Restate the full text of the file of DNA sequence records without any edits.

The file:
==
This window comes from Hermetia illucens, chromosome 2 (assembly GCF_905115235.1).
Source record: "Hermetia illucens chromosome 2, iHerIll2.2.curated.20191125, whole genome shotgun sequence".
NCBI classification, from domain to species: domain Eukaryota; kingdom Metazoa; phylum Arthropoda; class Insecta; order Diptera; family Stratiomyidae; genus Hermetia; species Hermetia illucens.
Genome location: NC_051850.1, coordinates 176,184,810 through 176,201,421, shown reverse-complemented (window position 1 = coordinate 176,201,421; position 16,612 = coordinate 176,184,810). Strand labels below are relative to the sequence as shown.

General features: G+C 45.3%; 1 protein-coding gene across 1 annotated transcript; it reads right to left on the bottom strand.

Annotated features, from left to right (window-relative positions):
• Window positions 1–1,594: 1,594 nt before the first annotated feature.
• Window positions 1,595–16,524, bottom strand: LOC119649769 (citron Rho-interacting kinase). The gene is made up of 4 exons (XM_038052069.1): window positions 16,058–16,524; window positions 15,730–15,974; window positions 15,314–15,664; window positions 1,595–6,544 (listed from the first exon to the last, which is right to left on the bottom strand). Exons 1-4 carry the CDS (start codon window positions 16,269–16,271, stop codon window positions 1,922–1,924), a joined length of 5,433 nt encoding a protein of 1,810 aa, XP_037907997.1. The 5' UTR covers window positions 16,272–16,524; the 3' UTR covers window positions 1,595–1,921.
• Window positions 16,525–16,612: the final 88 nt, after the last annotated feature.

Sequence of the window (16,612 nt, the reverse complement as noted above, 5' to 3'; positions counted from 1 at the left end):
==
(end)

This window comes from Hermetia illucens, chromosome 2 (assembly GCF_905115235.1).
Source record: "Hermetia illucens chromosome 2, iHerIll2.2.curated.20191125, whole genome shotgun sequence".
NCBI classification, from domain to species: domain Eukaryota; kingdom Metazoa; phylum Arthropoda; class Insecta; order Diptera; family Stratiomyidae; genus Hermetia; species Hermetia illucens.
Genome location: NC_051850.1, coordinates 176,184,810 through 176,201,421, shown reverse-complemented (window position 1 = coordinate 176,201,421; position 16,612 = coordinate 176,184,810). Strand labels below are relative to the sequence as shown.

General features: G+C 45.3%; 1 protein-coding gene across 1 annotated transcript; it reads right to left on the bottom strand.

Annotated features, from left to right (window-relative positions):
• Window positions 1–1,594: 1,594 nt before the first annotated feature.
• Window positions 1,595–16,524, bottom strand: LOC119649769 (citron Rho-interacting kinase). The gene is made up of 4 exons (XM_038052069.1): window positions 16,058–16,524; window positions 15,730–15,974; window positions 15,314–15,664; window positions 1,595–6,544 (listed from the first exon to the last, which is right to left on the bottom strand). Exons 1-4 carry the CDS (start codon window positions 16,269–16,271, stop codon window positions 1,922–1,924), a joined length of 5,433 nt encoding a protein of 1,810 aa, XP_037907997.1. The 5' UTR covers window positions 16,272–16,524; the 3' UTR covers window positions 1,595–1,921.
• Window positions 16,525–16,612: the final 88 nt, after the last annotated feature.

Sequence of the window (16,612 nt, the reverse complement as noted above, 5' to 3'; positions counted from 1 at the left end):